“Most people prefer a problem they can’t fix to a solution they don’t like”
This sentence is mad…. but there is a certain truth to it.
Lee Thayer is the author of several books on the practice of Leadership. He was a big proponent of working to integrate thinking, being and doing into a more complete mode of leading people and organisations. Lee was a mentor and inspiration for many Vistage Chairs.
Why might we prefer allowing a problem to persist than to take the steps to solve the problem?
Why is this:
Delay the Pain: The consequences of the problem will probably be felt most strongly in the future, whilst the discipline to put into action the solution requires pain today.
Fear of Uncertainty: A persistent problem may be challenging, but it is familiar, and we know what to expect.
Locus of Control: It is easier to accept a problem that we have no control over than to accept a solution that requires conflict or change, or the involvement of other human beings in putting into action.
The best way to approach being human is often to learn to laugh at ourselves. We have the capacity to be rational, goal seeking individuals… and also the capacity to be nuts.
It drives me nuts when someone just wants to use me as a sounding board as they share their problems.
I find it hard to listen to someone who just wants to tell me about the problem. They have a lot of energy and passion to describe their problem, but I can’t get them to engage in positive ideas for how they can move the situation to a better place.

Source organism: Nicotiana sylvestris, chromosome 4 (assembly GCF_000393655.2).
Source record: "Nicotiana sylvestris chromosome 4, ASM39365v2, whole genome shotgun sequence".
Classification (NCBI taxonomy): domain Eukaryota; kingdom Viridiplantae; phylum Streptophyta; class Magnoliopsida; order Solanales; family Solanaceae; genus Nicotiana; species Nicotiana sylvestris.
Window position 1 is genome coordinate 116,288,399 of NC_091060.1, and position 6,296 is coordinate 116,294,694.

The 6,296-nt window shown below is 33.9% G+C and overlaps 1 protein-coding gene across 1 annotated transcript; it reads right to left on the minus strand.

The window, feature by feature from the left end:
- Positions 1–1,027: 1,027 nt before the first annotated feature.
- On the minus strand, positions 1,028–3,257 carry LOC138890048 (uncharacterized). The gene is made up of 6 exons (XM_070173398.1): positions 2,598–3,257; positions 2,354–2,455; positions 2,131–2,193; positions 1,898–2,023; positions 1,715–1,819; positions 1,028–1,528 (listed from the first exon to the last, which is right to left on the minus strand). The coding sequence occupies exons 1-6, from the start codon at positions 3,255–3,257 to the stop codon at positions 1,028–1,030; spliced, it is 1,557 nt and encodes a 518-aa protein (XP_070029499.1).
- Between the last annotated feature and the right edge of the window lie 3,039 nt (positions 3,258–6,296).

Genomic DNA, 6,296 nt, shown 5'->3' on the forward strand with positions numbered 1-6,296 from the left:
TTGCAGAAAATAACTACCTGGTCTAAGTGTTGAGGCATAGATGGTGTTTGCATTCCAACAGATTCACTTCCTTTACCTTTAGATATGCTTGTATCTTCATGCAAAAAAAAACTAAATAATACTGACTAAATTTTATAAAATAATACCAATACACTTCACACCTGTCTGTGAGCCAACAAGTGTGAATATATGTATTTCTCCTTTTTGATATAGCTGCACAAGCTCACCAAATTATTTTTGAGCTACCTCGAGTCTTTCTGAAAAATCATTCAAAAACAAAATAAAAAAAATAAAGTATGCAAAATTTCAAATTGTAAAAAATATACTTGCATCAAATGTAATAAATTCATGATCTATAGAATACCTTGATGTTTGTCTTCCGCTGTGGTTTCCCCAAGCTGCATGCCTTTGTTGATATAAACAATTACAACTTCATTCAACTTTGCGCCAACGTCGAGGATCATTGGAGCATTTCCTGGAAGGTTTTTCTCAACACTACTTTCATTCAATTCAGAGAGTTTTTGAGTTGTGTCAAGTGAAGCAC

I am empathetic for a while, then I get tired and tune out.
The Approach of Leadership Coach Dan Rockwell
Dan Rockwell in his recent TEDx talk shared a scheme for bringing a conversation away from problem description. When people call for his help, they want to talk about their problem. He has 45 minutes to make a difference… he needs to get the conversation moving on from the problem. How?
He uses the acronym: PITSIT’N
Problem – Problem “Other people are doing bad things”
Imagine – Imagine if things were going perfectly. What would it be like? (they have no idea)
Trying – What are you trying to make things better?
Stop – What do you need to stop? (try harder doing the same things is never a real strategy) “You seem smarter than this” repeating same and becoming more frustrated
Imperfect – What is the imperfect behaviour that will move this forward? (little steps, trying little positive things, “if you can’t see it, it doesn’t count”, “we don’t need a touchdown, we just need a first down”) What are possible behaviours that will move this forward?
Try – What would you like to try this week? How, when? “Pretend I’m that person and say it to me”
Next week – Next week, I am going to ask you four questions: What did you do, how did it work, what did you learn, what are you going to try next time?
Watch Dan’s TEDx Talk
What tools work for you? How do you decide when somebody wants you just to listen to their frustration, or when they really are interested in your coaching to make progress?
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